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Chronic rhino-sinusitis is an inflammation of the nose and sinuses (lasting usually for at least 3 months) that does not improve sufficiently with pharmaceutical treatment. Symptoms of chronic rhino-sinusitis include a blocked and/or running nose, facial pain, headache, recurrent lower respiratory tract infections, and bronchial asthma.
Nasal polyps are non-cancerous, painless, teardrop or grape shaped swollen outgrowths on the lining of the nose or sinuses. They develop as a result of chronic or recurring rhino-sinusitis due to asthma, allergies, drug sensitivity or certain immune disorders.
While small nasal polyps may not cause any symptoms, larger growths or groups of nasal polyps can block the nose and lead to breathing problems, lost sense of smell, infections and chronic sinusitis. Large nasal polyps can also change the shape of the nose itself. Nasal polyps can be easily removed with surgery.
Most common reasons for endoscopic sinus surgery are chronic rhino-sinusitis and nasal polyps, while less common reasons include recurrent infections, impaired sense of smell, maxillary cyst, sinus infections that spread to the eye, face or brain, tumors (cancerous or non-cancerous growths) of the nasal and sinus cavities leaking brain fluid into the nose, and tear duct blockage.
Endoscopic sinus surgery may be performed under local or general anesthesia based on the extent and duration of the intervention, and takes around 30 to 80 minutes.
During the procedure our ENT surgeon inserts an endoscope (a small tube) with a tiny camera through the nostrils to view the nose and the sinuses. Afterwards small instruments are used to remove polyps and other obstructions, enlarge the narrow openings that connect the sinuses to the nose, which in turn improves the drainage from the sinuses into the nose.
The main goal of sinus surgery is to improve the drainage pathway of the sinuses. By widening the natural drainage pathway, sinus infections should be reduced, and by removing nasal polyps, nasal congestion and breathing improves significantly. As a secondary benefit, medications (sprays, rinses, nebulized drugs) delivered directly to the lining of the sinuses may become more efficacious.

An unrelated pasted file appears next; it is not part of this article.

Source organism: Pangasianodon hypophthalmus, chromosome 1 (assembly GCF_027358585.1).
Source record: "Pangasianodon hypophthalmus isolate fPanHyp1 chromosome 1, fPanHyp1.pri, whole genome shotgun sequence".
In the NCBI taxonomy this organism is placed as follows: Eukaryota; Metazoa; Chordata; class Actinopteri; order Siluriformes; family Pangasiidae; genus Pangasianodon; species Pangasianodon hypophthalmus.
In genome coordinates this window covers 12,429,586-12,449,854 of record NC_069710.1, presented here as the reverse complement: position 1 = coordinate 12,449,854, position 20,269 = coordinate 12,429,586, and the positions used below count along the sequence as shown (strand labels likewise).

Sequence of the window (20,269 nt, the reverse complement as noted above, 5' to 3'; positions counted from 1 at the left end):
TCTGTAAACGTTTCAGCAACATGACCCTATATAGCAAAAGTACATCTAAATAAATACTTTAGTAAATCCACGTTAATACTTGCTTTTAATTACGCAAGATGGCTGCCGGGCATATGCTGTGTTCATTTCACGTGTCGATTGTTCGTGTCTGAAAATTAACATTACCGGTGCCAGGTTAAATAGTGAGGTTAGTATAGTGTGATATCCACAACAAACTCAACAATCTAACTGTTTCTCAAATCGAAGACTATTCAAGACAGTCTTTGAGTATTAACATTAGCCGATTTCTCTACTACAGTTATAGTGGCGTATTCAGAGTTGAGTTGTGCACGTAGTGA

Potential risks of sinus surgery are rare but include bleeding, damage to the eye or vision, and intracranial complications (brain injury, brain fluid leakage, infection of the brain). However, it is important to note that the sinuses are found next to the orbits (eye sockets) and directly beneath the bottom of the brain. Failure to treat chronic rhino-sinusitis in itself may lead to severe problems, such as infection of the eye or brain.
You will get a patient information sheet and informed consent form for detailed information about FESS, risks of the operation, and perioperative tasks. By all means, you will discuss with your doctor the possible risks of surgery before you make a treatment decision.
There are certain risks associated with general anaesthesia, for which we will provide a separate information sheet and an informed consent form. The tests that you will have before your surgery will ensure that these risks are reduced to minimum.
It is important to call your surgeon immediately in case of fever, permanent nasal bleeding, vomiting or serious headache.
Your ENT (ear, nose and throat) surgeon will advise surgery as necessary.
You will be asked to undergo some tests (nasal endoscopy, blood and allergy work, nose and paranasal sinus CT, ECG), and to see your anaesthesiologist and internist before your operation to ensure that your overall health condition is good enough to safely allow a FESS in general anaesthesia.
All of our patients are asked to complete a detailed medical history form that is necessary for our surgeon and physicians so that they can decide if you are suitable for surgery.
In case of nasal packing you can expect to have mild to moderate pain during the first postoperative days. This can be well controlled with oral pain killers. Nasal packing removal may cause some discomfort depending on individual sensitivity. You may expect nasal stuffiness, discomfort, and drainage for 3 to 10 days. The day after the surgery swelling around the nose is normal.
You should only take medications approved at our clinic, and check with your ENT surgeon about any post-operative care you will need to perform to allow your nose to recover properly.
It is normal if you feel slowed down and disorganized for about a day after the surgery due to general anaesthesia.
If there is no bleeding, you will be discharged on the first postoperative day. You will usually be advised to rest for around two weeks after surgery. Your surgeon will be able to give you more detailed information and advice.
For 2-3 weeks after surgery you will be advised to avoid intensive physical activities that may lead to nose bleeding.
You need to be careful when blowing your nose. In the first few days you are advised to wipe your nose and avoid blowing. Afterwards you may gradually start blowing your nose.
You may be asked to use nasal oil/ointment and nasal irrigation sets after your surgery up to 3-4 weeks.
The first control examination is due after a week, when a nasal cleaning treatment is needed to prevent nasal infections and formation of adhesions. The second control is usually due within 2 weeks. Afterwards regular check-up is needed to recognize any polyp reappearance.